The passenger was dead, and more than a little ripe, but he had a hell of a ride.
An escaped mental patient, on the run from Florida, stole an ambulance in North Carolina last Sunday and led police on a three-county chase, passing briefly into Virginia.
When the cops finally pulled him over, he emerged — somewhat less than voluntarily — wearing a stethoscope around his neck, a pager on his waist and latex gloves in his back pocket, and sporting a Mohawk haircut.
"I don't think anyone would have mistaken him for a doctor," Rockingham County (N.C.) Sheriff's Officer Dean Venable told The Reidsville (N.C.) Review.
Even stranger, somewhere along the way he'd picked up a patient — a dead male deer, lying in the back of the ambulance with an intravenous tube stuck into it. A defibrillator may also have been used on the animal.
"I don't know how the man got it up in there," Sgt. Robert Pearson of the North Carolina State Highway Patrol (search) told the Jacksonville (Fla.) Times-Union. "It was a six point buck."
Even worse, it had been dead for somewhere around a week. Police think it must have been road kill the driver just came across.
"I smelled that deer until 10 o'clock that night," said Pearson.
It turned out Leon Hollimon Jr., 37, had escaped from a mental-health facility in Jacksonville, Fla., in mid-August and not been heard from until last Saturday, Sept. 24.
That's when Lexington, N.C., police arrested him as he hung around the town hospital in a wheelchair.
"Actually he was in the wheelchair, riding it in the middle of the road and intoxicated," Lt. Scott Nanney told WFMY-TV of Greensboro, N.C. "So that's when officers decided to take him into jail for four hours."
The next morning, Hollimon allegedly stole the vehicle from Davidson County Ambulance Service (search), but it wasn't spotted until early that afternoon, when police in Danville, Va., 80 miles away, noticed it but didn't give chase.
Hollimon must have been spooked, for he headed back into North Carolina, where Rockingham County sheriff's deputies gave chase, following him down back roads, and even through some fields, across the Caswell County line until the ambulance ran into a ditch.
"It was a little like the Duke boys out there, I understand," Pearson said, referring to Hazzard County's (search) finest.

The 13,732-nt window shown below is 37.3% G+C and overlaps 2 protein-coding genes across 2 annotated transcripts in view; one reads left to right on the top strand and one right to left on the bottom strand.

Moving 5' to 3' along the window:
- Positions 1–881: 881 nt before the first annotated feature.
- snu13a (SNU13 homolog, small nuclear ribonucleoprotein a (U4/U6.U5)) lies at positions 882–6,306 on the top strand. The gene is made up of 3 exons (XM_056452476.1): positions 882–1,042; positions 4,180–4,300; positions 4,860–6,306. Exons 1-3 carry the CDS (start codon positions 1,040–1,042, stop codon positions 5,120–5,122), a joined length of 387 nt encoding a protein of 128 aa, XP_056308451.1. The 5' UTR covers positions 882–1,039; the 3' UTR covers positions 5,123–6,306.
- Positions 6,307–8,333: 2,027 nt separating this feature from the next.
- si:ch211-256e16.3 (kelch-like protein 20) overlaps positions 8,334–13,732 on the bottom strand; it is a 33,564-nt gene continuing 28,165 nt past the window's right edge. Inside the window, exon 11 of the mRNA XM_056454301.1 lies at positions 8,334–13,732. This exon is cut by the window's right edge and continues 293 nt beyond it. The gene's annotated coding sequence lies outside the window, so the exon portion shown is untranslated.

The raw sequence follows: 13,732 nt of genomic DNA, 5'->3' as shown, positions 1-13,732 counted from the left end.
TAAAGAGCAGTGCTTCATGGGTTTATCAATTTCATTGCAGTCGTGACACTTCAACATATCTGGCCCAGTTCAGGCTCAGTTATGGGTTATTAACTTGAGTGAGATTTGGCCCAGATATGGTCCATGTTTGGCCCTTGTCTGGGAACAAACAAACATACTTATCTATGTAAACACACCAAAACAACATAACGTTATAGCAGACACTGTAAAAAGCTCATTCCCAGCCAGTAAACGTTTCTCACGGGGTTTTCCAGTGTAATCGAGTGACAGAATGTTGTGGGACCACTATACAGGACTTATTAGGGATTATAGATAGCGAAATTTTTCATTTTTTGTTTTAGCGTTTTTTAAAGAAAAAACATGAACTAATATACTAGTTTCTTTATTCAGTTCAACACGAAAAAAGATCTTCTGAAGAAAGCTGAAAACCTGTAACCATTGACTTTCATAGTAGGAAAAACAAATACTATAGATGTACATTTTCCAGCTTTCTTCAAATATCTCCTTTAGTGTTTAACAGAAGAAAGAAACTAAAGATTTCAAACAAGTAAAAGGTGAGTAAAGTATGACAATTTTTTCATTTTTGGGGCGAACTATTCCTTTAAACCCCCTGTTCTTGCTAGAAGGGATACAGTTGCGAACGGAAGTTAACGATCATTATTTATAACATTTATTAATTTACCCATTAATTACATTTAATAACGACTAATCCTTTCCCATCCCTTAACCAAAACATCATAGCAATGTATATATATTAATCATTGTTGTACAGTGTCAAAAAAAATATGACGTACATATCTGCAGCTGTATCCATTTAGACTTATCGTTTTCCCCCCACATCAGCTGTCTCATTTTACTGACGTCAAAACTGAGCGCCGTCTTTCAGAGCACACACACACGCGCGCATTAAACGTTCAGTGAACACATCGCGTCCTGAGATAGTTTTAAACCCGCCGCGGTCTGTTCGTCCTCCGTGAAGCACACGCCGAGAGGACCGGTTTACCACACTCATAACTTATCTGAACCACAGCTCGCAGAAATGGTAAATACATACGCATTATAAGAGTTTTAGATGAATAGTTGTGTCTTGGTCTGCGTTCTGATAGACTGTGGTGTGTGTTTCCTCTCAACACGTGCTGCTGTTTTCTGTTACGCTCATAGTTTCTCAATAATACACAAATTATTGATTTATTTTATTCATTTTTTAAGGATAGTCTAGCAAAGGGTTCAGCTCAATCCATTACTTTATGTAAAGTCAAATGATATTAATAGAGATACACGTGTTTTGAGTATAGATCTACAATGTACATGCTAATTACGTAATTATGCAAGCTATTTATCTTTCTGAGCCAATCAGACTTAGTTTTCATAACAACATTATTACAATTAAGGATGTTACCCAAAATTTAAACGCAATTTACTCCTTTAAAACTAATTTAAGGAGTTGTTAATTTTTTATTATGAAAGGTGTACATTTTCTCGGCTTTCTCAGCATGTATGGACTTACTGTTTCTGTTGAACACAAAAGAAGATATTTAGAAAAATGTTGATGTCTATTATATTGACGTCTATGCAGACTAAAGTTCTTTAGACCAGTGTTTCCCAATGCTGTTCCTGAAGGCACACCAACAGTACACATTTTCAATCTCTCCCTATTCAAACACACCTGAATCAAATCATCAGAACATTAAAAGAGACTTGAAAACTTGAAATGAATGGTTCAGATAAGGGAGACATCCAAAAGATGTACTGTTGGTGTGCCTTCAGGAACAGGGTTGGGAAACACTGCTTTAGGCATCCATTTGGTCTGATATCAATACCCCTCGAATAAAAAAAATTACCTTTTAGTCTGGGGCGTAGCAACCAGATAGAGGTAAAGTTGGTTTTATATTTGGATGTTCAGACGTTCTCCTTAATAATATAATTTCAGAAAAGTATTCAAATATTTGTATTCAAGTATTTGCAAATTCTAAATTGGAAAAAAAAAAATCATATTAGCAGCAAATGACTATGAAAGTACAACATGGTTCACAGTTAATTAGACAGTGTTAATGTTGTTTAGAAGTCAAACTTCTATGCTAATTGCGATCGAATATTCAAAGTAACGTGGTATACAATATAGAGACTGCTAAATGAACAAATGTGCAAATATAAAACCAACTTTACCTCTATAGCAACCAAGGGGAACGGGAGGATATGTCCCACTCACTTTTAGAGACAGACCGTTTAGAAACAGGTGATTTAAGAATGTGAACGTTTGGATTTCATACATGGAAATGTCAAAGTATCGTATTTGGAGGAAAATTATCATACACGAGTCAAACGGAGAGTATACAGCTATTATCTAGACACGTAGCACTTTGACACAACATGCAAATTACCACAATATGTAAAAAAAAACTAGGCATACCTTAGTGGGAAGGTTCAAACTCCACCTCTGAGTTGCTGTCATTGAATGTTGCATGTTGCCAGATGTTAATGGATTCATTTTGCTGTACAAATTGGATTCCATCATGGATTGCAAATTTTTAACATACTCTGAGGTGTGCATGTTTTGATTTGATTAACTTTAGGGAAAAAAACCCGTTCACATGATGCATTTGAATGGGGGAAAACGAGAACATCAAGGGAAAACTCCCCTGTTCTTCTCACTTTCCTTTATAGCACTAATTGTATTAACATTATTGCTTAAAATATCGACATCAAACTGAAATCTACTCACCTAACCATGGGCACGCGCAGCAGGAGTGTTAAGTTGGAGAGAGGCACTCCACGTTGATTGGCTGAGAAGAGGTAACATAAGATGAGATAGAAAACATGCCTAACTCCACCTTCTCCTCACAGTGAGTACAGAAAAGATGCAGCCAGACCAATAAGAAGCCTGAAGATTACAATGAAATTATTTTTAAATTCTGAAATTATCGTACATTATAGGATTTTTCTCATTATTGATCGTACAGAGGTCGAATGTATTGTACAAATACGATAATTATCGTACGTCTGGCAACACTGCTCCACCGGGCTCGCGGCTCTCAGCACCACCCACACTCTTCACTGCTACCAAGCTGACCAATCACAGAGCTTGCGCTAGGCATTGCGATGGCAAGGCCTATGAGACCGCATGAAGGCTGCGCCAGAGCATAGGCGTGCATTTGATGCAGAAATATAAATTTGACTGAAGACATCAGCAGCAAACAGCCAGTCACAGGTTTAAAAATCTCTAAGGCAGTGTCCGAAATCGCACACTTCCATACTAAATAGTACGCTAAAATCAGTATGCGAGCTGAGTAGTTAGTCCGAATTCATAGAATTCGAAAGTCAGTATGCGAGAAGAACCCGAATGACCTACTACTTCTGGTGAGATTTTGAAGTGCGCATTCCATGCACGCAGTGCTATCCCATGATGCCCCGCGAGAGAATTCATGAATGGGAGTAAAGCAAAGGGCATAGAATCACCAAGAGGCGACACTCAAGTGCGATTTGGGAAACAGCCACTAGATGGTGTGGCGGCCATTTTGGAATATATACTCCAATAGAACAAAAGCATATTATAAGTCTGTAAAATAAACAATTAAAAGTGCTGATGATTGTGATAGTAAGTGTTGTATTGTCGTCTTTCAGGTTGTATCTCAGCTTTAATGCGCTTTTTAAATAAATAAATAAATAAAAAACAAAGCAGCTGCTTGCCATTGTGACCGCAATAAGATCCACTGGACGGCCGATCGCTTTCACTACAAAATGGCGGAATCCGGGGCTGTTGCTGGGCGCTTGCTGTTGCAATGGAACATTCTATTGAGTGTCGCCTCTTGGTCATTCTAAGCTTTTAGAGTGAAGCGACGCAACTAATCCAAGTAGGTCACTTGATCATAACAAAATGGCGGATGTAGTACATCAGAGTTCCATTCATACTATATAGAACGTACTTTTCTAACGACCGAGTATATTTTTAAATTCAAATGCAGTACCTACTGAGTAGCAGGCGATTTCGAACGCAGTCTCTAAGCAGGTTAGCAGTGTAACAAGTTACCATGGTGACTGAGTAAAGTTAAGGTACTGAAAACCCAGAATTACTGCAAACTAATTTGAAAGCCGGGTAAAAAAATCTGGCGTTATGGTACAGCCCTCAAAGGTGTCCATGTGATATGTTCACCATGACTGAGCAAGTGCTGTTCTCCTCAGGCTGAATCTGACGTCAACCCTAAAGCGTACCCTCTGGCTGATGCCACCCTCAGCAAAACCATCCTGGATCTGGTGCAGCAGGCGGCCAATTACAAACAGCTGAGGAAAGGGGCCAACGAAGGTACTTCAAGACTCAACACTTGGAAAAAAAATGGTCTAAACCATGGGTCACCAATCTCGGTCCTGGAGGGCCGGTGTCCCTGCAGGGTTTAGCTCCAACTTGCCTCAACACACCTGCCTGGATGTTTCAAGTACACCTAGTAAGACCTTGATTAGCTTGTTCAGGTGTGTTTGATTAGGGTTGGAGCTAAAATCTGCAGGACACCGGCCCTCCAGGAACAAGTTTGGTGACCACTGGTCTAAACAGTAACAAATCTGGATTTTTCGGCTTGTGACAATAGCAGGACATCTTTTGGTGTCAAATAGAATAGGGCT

Hollimon was taken to a psychiatric facility near Durham for evaluation. It wasn't clear whether he was fit to be charged.
Hollimon's father told WAWS-TV of Jacksonville his son was a paranoid schizophrenic who had stabbed his two sisters and a brother in the past. North Carolina authorities told the Review that Hollimon had arrests and convictions for petty crimes stretching from Florida to New Jersey.
"It's about the most bizarre thing I've ever seen," the tow truck driver who hauled the ambulance away told the Review. "I don't know how he even drove it with the smell in there."
— Thanks to Out There reader Deanna H.
BOULDER CREEK, Calif. (AP) — A man and his pet wild pig facing eviction from their Boulder Creek home have eluded authorities — the man by running into the woods, and the pig by attacking deputies.
Santa Cruz County Sheriff's deputies have tried numerous times to evict Christian Canabou from his home, but he always flees when they arrive, authorities said.
Canabou has now been ordered by animal control officials to evict the pig — a 200-pounder named Kate. He was given until 10 p.m. Thursday to remove the animal from the property, where neighbors have complained it has become a nuisance.
But getting Canabou and the pig to leave hasn't been an easy task.
"The pig, and I don't know her name, is aggressive," sheriff's Sgt. Fred Plageman said. "It seems to be a domesticated pig, and on past occasions it has chased deputies around and chewed up part of a patrol car."
Deputies tried again to evict Canabou on Tuesday but found only the pig. They posted eviction notices and left the property.